I could simply tell you that it’s going to snow tonight. I’m confident in that. I don’t have uncertainty about it. It’s a deterministic forecast.
How useful would that forecast be to you, though? I know that if I don’t tell you anything else, you’re immediately going to ask me, “How much snow are we going to get?” You’ve just entered the world of uncertainty. To give you useful information, I’ve got to provide you with an answer that incorporates the uncertainty that exists in the science.
News flash – Meteorology is an inexact science!
We make forecasts for some moment into the future for a very complex system that contains many variables. We’ll never be able to create a perfect forecast; we don’t even have the ability to monitor the current state of the atmosphere perfectly! We simply do not, nor will not during my lifetime, have the ability to measure what every molecule in the atmosphere is doing at this moment. Imperfect data about what is happening right now is going to lead to imperfect forecasts for some point down the road.
That being said, there are elements of uncertainty in each forecast that meteorologists across the world create. Depending on the weather situation, terrain, and rate of change in the atmosphere, the amount of uncertainty may be minute and not really impact what you experience in daily life, or the uncertainties may be significant and we may not be very sure how things are going to play out.
We try to incorporate that uncertainty into our forecast and broadcast presentation a number of different ways, depending on the specific component of the atmosphere we’re uncertain about and the degree to which the uncertainty exists. You’re very familiar with the snow forecast maps that will inevitably show up on every TV broadcast in Colorado when a winter storm is moving in. Here are mine for tonight’s incoming storm.
There’s a general consensus in the broadcast meteorology/news industry after focus groups and research that this is the clearest way to convey snowfall expectations over a large space (tv coverage area), over a certain length of time (duration of the storm), while incorporating uncertainty (notice we’re forecasting ranges). However, is this the extent of the uncertainty that exists in my forecast today? No! It’s more complicated than that.
If I let you into the weather center with me while I’m making my forecast you’d see me looking at a number of different computer models, consecutive runs of some of those models to see how they are changing over time, and searching notes for historical data on how similar storms behaved in the past. My process is lengthy because I’m trying to evaluate the level of uncertainty that exists in the output of our numerical weather prediction (computer models) suite.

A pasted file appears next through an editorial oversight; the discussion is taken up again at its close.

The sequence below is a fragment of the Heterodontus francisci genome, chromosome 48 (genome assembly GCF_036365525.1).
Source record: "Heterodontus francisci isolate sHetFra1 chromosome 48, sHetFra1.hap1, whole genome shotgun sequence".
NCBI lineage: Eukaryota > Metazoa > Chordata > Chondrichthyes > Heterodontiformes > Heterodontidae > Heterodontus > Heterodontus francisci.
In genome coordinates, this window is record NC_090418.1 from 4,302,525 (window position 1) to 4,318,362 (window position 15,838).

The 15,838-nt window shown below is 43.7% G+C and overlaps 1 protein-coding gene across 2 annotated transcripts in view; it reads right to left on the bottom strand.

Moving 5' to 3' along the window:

Much work is being done across the meteorological enterprise regarding how to effectively use probabilities to provide the most accurate forecasts possible consistently over time. The National Weather Service is in the third year of providing experimental winter weather forecast information. The purpose of the experiment is to provide the meteorological community, emergency managers, and other partners with a range of snowfall possibilities, better communicate forecast uncertainties, and to enhance decisions that are made before and during winter weather events.
Here’s a look at this experimental forecast data from the weather service for our incoming storm. The probabalistic forecast is presented as the probability (that is, the likelihood) that snow will equal or exceed specific amounts during the specified time period of a specific storm. These forecasts are based on many computer model simulations of possible snowfall totals.
This provides a clearer picture as to the amount of uncertainty that’s present in the forecast and hopefully gives you a picture into why sometimes the ranges we present in snow forecasts are smaller or bigger than other times, and an idea of how I landed on my ranges for this storm. For example, in Colorado Springs, you can see there is nearly a 50% probability of getting six or more inches of snow in Colorado Springs. I went with 3″-5″ for the central part of town…because some of it will melt, some of it will compact. Even if we do get six inches, which is most certainly a possibility as you can see in the image above, I have other reasons for you probably not measuring that much or shoveling that much. There is a lot that goes into our forecasts! Here are the probabilities for a few other locations across southern Colorado for Wednesday night and Thursday.